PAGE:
No. 65. Report of Major James W. Snyder, Ninth New York Heavy Artillery, of operations October 19.
HEADQUARTERS NINTH NEW YORK ARTILLERY,
October 26, 1864.
SIR: I have the honor to report the following operations of the Ninth New York Artillery in the battle of Cedar Creek, Va., October 19, 1864:
Our regiment was aroused at daylight by musketry on the extreme left of our line and in front of the Eighth Corps. I immediately ordered the men under arms. Lieutenant Wiley, of Colonel Keifer's staff, commanding Second Brigade, rode up and ordered the regiment into line. We formed line in front of our camp, stacked arms, struck tents, and slung knapsacks. The sick were sent to the rear, and, as the sailor would say, the "decks were cleared for action." We immediately moved off by the right flank by file right, forming a line perpendicular to the first line, and faced to the rear. At this time Colonel Keifer, commanding brigade, succeeded to the command of the Third Division, General Ricketts being wounded, and Colonel Ball took command of the brigade. I was then ordered to move the regiment by the left flank to the ground in front of our camp, and after halting a few minutes I was ordered to countermarch by the left flank, and moved out and and formed a line parallel and some 150 yards to the right and rear of our first line. From this position we opened fire and held in check the rebels who were advancing upon the knoll near our camp. At this time we were ont he right of the brigade, with no connection on our right, and after a few volleys we were ordered to fall back and take a position on a knoll some 200 yards to the rear of this line. Here we again opened fire upon the enemy, whose colors could be distinctly seen between us and our camp, as they advanced. At this point their fire was very severe, but we returned compliment for compliment in the shape of leaden bullets. The ground was literally covered with our killed and wounded, but we contested the ground inch by inch until an aide from the brigade commander ordered us to fall back below the crest of the hill, which we did in good order. At this movement General Wright, commanding the army in the absence of General Sheridan, rode up and ordered me to advance and hold the crest. The command "forward" was given. The men responded with a cheer, and advanced with enthusiasm, under galling fire in front and upon our flanks. The balance of the brigade having fallen back, and there being no connection on our right, our flank was left exposed to a severe cross-fire from the rebel columns, which had got almost in our rear.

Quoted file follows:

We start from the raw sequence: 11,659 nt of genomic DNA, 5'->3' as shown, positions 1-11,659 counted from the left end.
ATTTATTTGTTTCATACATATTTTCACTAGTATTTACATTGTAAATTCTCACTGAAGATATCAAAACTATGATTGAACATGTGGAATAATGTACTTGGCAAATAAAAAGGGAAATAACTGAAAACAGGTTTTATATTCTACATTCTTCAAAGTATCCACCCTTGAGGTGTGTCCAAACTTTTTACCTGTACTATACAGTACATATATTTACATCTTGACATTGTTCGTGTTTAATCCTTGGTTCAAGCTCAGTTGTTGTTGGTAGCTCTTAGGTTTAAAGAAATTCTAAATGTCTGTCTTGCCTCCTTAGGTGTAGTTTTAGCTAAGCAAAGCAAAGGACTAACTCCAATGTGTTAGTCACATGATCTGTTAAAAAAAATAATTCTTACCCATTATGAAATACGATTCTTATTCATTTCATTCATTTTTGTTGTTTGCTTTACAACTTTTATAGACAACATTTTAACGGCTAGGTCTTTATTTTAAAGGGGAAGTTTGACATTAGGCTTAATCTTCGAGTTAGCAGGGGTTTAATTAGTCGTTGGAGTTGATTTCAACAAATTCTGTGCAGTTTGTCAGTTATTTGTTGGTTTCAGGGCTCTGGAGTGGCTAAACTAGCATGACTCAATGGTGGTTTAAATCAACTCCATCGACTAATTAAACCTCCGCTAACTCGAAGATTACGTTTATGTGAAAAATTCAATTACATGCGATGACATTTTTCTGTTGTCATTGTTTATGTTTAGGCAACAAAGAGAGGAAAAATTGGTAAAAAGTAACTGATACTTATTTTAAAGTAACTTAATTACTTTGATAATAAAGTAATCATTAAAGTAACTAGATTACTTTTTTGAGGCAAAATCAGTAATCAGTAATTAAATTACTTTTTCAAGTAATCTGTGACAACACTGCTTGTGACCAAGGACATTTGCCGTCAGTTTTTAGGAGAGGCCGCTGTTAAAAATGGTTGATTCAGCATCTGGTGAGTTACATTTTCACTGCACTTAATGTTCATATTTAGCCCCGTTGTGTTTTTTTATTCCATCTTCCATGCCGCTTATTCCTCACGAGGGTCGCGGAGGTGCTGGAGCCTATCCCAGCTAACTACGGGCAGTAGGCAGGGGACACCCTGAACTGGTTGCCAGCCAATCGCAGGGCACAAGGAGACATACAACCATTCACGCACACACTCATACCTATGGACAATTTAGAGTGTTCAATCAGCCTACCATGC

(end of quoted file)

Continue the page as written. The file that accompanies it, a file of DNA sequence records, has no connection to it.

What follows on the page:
Captain Dudrow, on the brigade staff, rode up again and ordered me to fall back. I pointed him to General Wright, saying, "The general has ordered me to hold this crest, and I shall obey his orders." Our fire, in the meantime, being delivered with so much spirit, had checked the advance of the rebels, and gave the troops in our rear a chance to form a line. The line being formed we were ordered to fall back, and marching by the rear rank at a left oblique we joined the First Division on our right. We then halted, faced to the front in a road or lane, and immediately moved by the left flank into a piece of woods about half a mile to the left. There we halted, faced to the front, and sent forward about seventy men as skirmishers under command of Lieutenants Flynn and Parrish. Again, under orders, we fell back and marched by